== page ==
Â Oh cry me a river! Apparently, rich people can whine about being poor too!
Wah, wah, wah! A Vancouver couple wants everyone to feel sorry for them because they can’t afford a ‘modest’ home for them, their 5 kids and their live-in nanny.
How can that be when they are considered wealthy?
The couple together make $450,000/yr. And yet they can’t afford a home? Well, their definition of ‘modest’ is certainly not the same as us average Joes.
Eric and Ilsa are whining that their $25,000/mo income is just not enough to build their million dollarÂ home they so desperately need.
How can they not afford that on their income? Currently, they are living RENT FREE in a relative’s home. They already purchased the land for $1.1 million last fall.
Eric makes $200,000/yr working ONE day a week at a medical clinic and another measly $100,000/yr working just ONE more day a week teaching at a university. He works TWO days a week! What is he doing the other FIVE days a week while his LIVE-IN NANNY raises his kids??
His wife, Ilsa, makes $150,000/yr as a dentist.
Eric wrote: “Two professionals should be able to afford a modest house, but we can’t get the numbers to work and would appreciate some help.”
Eric claims that he really works more than 2 days.
In a statement from the Globe:
“The doctor has clarified in saying he works more than 100 hours a week through longer longer working hours and extra days and hours both in medicine and teaching.” That was later amended again to “up to 80 hours many weeks.”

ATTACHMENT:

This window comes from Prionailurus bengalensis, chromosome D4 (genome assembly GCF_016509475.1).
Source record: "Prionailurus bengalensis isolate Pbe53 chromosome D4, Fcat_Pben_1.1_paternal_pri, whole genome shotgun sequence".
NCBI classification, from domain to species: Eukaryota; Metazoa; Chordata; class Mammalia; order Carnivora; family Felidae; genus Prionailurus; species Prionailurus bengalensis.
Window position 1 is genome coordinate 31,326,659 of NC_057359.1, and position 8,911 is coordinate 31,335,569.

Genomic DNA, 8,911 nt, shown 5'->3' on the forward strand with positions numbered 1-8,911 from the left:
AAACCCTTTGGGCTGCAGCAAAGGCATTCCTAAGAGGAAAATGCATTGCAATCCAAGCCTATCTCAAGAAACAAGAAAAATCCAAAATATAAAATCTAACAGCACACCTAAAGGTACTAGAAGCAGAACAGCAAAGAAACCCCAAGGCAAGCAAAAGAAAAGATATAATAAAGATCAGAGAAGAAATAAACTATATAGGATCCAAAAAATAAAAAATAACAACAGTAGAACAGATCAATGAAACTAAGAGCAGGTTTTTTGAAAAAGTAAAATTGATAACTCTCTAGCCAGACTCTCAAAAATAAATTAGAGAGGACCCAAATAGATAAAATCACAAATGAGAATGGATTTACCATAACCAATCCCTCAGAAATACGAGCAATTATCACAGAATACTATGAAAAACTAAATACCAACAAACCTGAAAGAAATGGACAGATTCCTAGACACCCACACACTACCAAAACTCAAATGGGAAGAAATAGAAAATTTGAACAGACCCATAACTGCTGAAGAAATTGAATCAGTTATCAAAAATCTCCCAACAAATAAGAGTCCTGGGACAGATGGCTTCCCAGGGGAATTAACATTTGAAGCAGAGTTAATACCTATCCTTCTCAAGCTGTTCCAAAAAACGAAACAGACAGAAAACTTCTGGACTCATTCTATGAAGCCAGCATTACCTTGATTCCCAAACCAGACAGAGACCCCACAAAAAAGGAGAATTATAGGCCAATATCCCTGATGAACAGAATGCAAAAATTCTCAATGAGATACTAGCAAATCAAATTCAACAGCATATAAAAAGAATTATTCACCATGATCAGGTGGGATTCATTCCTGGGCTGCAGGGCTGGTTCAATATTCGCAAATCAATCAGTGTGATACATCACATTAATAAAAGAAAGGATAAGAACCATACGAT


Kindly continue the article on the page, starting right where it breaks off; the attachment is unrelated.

How can that be only working 2 days a week? There are only 48 hours a day…..doesn’t quiet add up.
But, I digress. Back to the matter at hand, how can they not afford a home?
Well, maybe it’s the crappy money management on their ‘necessities’.
According to the Globe this is the couples month expenses (all necessary of course):
Monthly disbursements: Mortgage $3,800; property tax (both properties) $1,000; utilities $490; insurance $90; maintenance, garden $190; transportation $800; groceries $2,000; clothing $520; childrenâ€™s activities $1,000; tuition $5,400; summer camp $600; child care $2,800; gifts, charitable $320; vacation, travel $2,000; dining, entertainment $200; sports, hobbies $200; miscellaneous (furniture, toys) $400; health insurance $50; cell phones $220; telecom, Internet $80; RRSP $3,000; professional associations $6,000. Total: $31,160.
Since the couple couldn’t find a solution to their problems (really?), they went to a financial planner. He suggested that Eric could work an extra day at the clinic, making his yearly salary around $500,000.
Hey, maybe even work a full work week! I know that’s asking a lot, but maybe it’d work.
Oh the woes of being rich! Don’t you feel so sorry for them?